The US Food and Drug Administration (FDA) announced results today of the investigation into the illegal promotion of OxyContin by The Purdue Frederick Company, makers of the widely abused, highly addictive pain pill.
“An investigation by OCI uncovered an extensive, long-term conspiracy by The Purdue Frederick Company, Inc. to generate the maximum amount of revenues possible from the sale of OxyContin through various illegal schemes,” according to an FDA statement.
FDA today informed healthcare professionals of criminal charges and civil liabilities brought against Purdue Frederick in connection with several illegal schemes to promote, market and sell OxyContin, the company’s powerful prescription pain reliever that has caused addiction problems of epidemic-promotions in cities and rural areas across the United States.
FDA claims the Purdue Frederick sales force was actually trained to make false claims about the product to healthcare professionals, thereby misbranding OxyContin by illegally promoting the drug as being less addictive, less subject to abuse, and less likely to raise tolerance levels and cause withdrawal symptoms than other pain medications. These practices falsely promote the product and may have caused health risks for consumers.
From the FDA Press Release Today:
An investigation by OCI uncovered an extensive, long-term conspiracy by The Purdue Frederick Company, Inc. to generate the maximum amount of revenues possible from the sale of OxyContin through various illegal schemes. To further this goal, Purdue trained its sales representatives to make false representations to health care providers about the difficulty of extracting oxycodone, the active ingredient, from the OxyContin tablet; trained its sales force to represent to health care providers that OxyContin did not cause euphoria and was less addictive than immediate-release opiates; and allowed health care providers to entertain the erroneous belief that OxyContin was less addictive than morphine. In addition, Purdue falsely labeled OxyContin as providing “fewer peaks and valleys than with immediate-release oxycodone,” and by representing that “…delayed absorption as provided by OxyContin Tablets is believed to reduce the abuse liability of the drug.”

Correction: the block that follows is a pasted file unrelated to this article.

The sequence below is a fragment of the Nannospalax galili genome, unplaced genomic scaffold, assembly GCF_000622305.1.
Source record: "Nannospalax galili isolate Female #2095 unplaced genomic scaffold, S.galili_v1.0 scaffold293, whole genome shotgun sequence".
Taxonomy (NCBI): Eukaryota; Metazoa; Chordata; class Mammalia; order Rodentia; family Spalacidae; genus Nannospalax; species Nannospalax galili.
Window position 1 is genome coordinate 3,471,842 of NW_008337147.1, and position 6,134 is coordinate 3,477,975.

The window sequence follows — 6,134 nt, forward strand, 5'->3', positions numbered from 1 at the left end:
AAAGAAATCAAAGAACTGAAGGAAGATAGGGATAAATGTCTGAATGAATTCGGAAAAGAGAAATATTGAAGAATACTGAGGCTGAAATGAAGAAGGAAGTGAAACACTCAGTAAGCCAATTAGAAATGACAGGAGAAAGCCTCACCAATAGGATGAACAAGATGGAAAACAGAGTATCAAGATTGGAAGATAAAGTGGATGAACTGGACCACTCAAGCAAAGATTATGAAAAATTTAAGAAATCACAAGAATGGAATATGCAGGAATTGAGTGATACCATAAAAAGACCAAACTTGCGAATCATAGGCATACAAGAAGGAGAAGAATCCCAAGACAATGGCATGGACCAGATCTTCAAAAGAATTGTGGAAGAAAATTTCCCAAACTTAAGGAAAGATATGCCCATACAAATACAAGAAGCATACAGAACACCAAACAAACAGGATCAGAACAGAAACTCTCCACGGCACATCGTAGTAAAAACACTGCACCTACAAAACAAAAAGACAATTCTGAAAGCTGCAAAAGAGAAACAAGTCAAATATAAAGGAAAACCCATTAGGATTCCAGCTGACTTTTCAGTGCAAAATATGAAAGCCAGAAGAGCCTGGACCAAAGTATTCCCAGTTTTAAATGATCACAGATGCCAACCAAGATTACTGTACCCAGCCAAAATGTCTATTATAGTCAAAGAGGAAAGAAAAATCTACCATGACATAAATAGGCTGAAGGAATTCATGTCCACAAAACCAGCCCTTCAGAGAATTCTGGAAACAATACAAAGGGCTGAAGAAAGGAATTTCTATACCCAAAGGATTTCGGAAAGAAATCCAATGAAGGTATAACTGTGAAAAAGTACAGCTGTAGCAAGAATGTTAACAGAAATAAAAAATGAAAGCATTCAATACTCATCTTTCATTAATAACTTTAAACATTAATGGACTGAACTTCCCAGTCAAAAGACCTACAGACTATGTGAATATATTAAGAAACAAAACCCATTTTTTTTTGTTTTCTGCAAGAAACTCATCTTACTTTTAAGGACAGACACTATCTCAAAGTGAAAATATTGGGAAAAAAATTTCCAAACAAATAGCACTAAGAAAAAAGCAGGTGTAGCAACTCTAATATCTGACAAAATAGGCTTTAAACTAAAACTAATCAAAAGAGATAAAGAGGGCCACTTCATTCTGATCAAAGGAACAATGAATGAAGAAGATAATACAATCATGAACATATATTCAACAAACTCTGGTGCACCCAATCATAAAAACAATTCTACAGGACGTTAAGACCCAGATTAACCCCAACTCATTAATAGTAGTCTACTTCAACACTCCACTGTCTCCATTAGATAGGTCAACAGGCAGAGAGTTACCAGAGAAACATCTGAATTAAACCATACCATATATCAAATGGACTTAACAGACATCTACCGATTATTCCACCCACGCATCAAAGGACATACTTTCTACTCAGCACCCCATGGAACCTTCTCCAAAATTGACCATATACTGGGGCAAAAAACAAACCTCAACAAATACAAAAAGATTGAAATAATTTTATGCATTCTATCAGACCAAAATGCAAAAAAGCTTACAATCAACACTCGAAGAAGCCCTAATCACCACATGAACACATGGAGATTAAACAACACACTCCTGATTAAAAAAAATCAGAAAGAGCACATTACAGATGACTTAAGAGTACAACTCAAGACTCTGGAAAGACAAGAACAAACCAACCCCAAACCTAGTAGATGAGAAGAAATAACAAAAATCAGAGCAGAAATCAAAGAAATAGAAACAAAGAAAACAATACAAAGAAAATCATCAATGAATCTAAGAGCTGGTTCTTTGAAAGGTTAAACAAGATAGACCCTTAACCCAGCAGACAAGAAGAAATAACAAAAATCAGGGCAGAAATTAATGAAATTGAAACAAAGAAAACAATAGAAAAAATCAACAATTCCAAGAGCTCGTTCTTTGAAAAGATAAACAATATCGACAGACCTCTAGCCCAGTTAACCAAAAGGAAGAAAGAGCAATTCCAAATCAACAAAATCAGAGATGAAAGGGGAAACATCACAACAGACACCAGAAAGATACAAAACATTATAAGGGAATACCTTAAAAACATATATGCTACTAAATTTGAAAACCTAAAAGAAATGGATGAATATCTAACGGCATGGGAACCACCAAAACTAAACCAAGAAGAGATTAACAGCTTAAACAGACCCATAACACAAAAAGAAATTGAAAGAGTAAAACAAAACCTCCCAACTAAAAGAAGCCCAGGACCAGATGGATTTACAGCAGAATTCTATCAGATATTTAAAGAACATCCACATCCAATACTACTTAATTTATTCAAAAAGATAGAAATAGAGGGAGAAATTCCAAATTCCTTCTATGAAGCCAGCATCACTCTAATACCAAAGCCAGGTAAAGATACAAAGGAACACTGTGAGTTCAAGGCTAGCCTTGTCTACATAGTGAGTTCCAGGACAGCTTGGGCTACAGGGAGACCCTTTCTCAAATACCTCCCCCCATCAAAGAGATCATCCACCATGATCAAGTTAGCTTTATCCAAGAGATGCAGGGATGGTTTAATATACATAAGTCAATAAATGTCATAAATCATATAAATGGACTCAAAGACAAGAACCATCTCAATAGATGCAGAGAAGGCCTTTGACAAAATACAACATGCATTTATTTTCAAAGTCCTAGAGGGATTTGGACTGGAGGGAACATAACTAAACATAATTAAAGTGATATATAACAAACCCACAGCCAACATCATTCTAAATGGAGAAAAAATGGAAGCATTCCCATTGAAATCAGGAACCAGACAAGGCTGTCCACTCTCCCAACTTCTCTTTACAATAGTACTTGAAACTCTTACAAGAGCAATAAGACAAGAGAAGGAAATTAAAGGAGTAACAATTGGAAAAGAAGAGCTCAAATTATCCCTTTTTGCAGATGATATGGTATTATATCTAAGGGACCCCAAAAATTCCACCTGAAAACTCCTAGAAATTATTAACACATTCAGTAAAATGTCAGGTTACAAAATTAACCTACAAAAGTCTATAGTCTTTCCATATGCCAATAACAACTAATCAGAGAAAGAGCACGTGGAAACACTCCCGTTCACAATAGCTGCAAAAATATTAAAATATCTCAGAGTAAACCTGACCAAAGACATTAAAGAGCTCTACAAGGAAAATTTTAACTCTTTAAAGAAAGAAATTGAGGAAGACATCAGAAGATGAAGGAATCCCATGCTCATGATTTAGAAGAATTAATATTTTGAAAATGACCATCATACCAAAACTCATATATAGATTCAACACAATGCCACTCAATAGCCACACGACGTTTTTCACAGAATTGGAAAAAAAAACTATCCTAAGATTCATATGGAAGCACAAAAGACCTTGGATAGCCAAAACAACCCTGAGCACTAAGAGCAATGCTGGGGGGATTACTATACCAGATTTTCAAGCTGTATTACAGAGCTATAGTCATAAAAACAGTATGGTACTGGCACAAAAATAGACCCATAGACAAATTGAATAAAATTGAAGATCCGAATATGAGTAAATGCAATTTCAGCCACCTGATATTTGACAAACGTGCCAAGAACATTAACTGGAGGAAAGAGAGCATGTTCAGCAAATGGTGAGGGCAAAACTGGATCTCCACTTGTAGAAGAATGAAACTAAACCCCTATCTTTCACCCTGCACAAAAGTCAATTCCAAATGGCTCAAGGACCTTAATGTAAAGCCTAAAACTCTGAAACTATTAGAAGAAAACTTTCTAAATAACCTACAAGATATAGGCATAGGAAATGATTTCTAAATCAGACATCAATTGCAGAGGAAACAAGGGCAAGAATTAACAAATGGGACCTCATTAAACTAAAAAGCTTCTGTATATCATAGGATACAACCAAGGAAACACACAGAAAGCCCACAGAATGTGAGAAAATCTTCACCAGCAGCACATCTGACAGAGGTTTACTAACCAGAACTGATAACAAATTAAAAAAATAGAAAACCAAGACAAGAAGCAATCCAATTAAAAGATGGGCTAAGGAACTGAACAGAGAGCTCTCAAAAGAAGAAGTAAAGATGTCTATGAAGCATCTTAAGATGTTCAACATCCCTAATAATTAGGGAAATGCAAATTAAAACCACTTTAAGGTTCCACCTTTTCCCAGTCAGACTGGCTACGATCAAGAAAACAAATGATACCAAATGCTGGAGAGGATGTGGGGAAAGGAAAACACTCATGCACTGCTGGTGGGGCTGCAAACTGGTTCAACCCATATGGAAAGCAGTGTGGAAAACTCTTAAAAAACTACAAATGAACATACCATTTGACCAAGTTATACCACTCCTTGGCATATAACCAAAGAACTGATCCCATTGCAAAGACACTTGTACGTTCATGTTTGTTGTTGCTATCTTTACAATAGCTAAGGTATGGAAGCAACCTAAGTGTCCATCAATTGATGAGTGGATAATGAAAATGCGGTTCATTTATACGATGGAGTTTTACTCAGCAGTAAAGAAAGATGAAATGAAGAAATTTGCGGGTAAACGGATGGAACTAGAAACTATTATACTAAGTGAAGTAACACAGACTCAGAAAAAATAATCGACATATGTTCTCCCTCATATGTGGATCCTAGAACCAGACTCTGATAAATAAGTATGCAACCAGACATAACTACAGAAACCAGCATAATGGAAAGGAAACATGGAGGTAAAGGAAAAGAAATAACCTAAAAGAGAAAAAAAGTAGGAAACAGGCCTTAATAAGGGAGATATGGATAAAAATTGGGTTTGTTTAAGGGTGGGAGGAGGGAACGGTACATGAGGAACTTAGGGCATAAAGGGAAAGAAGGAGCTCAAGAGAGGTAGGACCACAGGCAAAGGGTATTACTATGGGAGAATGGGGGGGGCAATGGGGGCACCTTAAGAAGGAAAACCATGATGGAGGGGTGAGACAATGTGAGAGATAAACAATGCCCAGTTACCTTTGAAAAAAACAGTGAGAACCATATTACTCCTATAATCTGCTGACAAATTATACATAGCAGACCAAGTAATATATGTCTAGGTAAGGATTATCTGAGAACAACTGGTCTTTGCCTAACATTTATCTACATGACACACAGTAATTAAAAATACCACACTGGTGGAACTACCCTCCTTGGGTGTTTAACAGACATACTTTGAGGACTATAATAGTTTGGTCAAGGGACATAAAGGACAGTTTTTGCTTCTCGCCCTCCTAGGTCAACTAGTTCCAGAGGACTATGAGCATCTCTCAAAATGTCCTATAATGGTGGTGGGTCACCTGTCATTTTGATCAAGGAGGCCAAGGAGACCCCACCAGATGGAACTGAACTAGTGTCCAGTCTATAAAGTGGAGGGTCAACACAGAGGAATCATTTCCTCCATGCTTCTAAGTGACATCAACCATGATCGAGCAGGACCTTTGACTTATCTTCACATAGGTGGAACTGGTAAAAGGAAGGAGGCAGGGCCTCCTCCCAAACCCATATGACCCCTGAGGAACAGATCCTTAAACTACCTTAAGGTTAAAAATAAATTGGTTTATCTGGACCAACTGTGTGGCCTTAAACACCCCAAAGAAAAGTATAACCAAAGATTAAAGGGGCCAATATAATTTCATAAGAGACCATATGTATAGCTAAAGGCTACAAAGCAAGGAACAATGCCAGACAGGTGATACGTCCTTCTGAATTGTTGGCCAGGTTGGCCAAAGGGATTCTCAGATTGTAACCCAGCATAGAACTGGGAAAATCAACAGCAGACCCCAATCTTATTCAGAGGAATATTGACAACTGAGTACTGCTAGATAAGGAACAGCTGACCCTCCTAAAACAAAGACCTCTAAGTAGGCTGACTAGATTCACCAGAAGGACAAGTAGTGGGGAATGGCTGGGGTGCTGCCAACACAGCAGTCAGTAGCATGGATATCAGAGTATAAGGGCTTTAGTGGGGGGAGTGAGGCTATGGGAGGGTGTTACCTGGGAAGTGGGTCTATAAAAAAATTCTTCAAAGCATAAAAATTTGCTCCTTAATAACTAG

“FDA will not tolerate practices that falsely promote drug products and place consumers at health risk,” said Margaret O.K. Glavin, Associate Commissioner for Regulatory Affairs. “We will continue to do all we can to protect the public against drug companies and their representatives who are not truthful and bilk consumers of precious health care dollars.”
To resolve the criminal charges, Purdue pled guilty to a felony count of misbranding a drug with intent to defraud and mislead. As part of the plea, Purdue will pay a $600 million settlement. That amount includes a criminal fine, restitution to government agencies, and over $276 million in forfeiture. In a separate civil settlement, Purdue will pay $100.6 million to the United States.
In addition, Purdue’s current and former executive employees, Michael Friedman, Howard Udell and Dr. Paul Goldenheim, pled guilty to a misdemeanor violation of misbranding OxyContin by illegally promoting the drug as being less addictive, less subject to abuse, and less likely to cause tolerance and withdrawal than other pain medications.
This case was prosecuted by the U. S. Attorney’s Office for the Western District of Virginia and investigated by FDA’s Office of Criminal Investigations; the Internal Revenue Service’s Criminal Investigations Division; the U.S. Department of Health and Human Services’ Office of Inspector General; and the State Police Departments of Virginia and West Virginia. This case serves as an excellent example of federal and state law enforcement cooperation.